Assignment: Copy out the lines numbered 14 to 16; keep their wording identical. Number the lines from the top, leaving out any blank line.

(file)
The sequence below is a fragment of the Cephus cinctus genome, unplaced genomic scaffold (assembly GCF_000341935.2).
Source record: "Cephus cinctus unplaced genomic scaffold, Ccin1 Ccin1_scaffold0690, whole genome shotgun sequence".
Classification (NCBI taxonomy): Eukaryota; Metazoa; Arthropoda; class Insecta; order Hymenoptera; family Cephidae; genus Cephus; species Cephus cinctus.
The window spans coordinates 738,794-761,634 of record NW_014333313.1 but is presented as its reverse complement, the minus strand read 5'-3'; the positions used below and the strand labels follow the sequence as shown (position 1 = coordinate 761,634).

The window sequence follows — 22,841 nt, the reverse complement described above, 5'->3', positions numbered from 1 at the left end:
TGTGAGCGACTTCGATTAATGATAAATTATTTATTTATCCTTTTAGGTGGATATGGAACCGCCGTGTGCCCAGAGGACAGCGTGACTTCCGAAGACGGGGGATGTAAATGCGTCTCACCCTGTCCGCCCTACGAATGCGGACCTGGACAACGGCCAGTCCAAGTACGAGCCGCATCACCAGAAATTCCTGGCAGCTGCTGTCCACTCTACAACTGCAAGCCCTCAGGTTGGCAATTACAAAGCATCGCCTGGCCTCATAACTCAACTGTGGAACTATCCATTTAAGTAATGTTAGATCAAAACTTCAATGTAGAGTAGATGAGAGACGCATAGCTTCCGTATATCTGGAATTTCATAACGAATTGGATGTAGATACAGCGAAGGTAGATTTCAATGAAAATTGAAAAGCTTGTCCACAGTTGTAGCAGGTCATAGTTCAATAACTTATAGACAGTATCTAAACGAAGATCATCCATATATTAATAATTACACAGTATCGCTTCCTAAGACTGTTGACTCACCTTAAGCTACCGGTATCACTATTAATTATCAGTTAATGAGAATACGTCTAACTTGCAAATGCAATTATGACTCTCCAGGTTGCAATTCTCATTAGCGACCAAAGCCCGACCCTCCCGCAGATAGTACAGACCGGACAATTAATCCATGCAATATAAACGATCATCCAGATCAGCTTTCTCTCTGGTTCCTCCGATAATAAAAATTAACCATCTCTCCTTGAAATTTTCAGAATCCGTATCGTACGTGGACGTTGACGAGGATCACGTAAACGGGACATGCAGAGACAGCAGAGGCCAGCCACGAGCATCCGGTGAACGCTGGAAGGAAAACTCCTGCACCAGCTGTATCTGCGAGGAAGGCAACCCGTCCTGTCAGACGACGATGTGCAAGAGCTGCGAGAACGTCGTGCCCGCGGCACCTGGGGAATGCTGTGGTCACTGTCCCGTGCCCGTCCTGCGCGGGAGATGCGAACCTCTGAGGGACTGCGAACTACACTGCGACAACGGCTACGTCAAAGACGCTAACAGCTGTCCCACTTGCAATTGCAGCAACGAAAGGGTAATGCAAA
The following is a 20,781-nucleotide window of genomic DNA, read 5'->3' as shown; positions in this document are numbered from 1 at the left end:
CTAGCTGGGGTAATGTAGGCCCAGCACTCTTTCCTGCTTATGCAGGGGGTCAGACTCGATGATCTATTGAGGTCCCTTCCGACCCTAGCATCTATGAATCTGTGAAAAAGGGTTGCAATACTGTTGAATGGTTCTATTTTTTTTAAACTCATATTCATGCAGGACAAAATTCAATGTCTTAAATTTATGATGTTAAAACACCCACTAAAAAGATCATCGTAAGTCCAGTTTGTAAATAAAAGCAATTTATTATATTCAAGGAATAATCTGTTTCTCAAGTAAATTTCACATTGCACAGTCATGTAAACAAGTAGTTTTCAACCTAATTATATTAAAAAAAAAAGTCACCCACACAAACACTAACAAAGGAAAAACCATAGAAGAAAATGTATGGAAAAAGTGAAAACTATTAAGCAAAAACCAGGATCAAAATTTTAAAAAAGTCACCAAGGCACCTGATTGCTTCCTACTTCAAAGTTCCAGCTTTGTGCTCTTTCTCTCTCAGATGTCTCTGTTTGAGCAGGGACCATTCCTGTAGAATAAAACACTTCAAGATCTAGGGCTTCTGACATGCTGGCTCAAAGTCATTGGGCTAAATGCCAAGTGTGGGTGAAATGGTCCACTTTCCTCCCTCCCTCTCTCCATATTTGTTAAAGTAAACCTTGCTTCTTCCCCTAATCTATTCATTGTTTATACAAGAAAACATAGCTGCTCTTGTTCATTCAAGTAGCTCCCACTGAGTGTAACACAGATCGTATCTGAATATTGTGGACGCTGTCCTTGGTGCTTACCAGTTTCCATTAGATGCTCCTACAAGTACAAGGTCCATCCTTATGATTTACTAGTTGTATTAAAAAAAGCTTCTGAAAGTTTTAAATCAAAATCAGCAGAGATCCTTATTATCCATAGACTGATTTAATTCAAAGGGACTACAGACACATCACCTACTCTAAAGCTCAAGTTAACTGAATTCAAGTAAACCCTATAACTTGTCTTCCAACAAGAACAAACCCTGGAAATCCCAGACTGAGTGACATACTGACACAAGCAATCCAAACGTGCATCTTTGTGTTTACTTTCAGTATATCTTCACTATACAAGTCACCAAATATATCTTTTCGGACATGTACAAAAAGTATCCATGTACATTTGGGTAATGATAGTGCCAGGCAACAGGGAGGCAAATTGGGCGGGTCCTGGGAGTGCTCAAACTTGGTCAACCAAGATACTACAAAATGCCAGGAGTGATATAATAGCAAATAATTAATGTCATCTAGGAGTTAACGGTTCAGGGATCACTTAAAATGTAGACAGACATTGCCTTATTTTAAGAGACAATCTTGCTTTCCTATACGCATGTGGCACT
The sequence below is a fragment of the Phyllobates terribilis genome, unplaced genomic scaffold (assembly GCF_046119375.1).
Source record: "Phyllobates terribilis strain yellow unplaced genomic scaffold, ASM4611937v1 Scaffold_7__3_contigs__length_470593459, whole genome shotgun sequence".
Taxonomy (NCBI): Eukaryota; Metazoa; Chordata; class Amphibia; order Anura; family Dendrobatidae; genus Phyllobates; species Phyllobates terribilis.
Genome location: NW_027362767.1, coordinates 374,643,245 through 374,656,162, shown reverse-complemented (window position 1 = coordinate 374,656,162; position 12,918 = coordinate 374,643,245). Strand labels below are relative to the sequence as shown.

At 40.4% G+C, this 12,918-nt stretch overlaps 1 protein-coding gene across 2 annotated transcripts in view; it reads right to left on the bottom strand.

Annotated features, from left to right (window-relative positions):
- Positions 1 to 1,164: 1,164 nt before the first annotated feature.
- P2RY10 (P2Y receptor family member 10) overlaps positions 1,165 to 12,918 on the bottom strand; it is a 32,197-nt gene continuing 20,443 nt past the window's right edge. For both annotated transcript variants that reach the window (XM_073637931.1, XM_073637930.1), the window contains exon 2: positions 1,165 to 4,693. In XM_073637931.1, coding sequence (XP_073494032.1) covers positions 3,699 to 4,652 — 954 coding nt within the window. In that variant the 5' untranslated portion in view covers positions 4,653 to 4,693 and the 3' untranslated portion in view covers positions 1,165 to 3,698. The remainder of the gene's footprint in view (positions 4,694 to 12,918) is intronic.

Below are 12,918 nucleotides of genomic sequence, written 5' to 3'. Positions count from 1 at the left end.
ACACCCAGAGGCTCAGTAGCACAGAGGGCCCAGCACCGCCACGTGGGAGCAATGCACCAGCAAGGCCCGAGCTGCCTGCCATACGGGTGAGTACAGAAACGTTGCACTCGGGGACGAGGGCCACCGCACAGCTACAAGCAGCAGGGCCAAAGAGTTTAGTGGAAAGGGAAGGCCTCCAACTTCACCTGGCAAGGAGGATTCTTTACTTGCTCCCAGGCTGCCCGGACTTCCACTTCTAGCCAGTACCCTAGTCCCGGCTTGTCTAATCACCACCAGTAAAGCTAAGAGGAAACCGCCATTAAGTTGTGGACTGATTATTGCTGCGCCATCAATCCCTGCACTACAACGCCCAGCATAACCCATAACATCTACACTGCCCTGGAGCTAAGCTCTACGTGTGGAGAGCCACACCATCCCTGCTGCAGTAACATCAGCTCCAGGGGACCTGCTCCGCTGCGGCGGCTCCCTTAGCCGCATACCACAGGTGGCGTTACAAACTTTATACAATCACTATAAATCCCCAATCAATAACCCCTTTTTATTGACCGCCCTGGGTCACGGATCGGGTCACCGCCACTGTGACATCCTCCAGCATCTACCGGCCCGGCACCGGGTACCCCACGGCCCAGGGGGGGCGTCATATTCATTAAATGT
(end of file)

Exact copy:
Annotated features, from left to right (window-relative positions):
- Positions 1 to 1,164: 1,164 nt before the first annotated feature.
- P2RY10 (P2Y receptor family member 10) overlaps positions 1,165 to 12,918 on the bottom strand; it is a 32,197-nt gene continuing 20,443 nt past the window's right edge. For both annotated transcript variants that reach the window (XM_073637931.1, XM_073637930.1), the window contains exon 2: positions 1,165 to 4,693. In XM_073637931.1, coding sequence (XP_073494032.1) covers positions 3,699 to 4,652 — 954 coding nt within the window. In that variant the 5' untranslated portion in view covers positions 4,653 to 4,693 and the 3' untranslated portion in view covers positions 1,165 to 3,698. The remainder of the gene's footprint in view (positions 4,694 to 12,918) is intronic.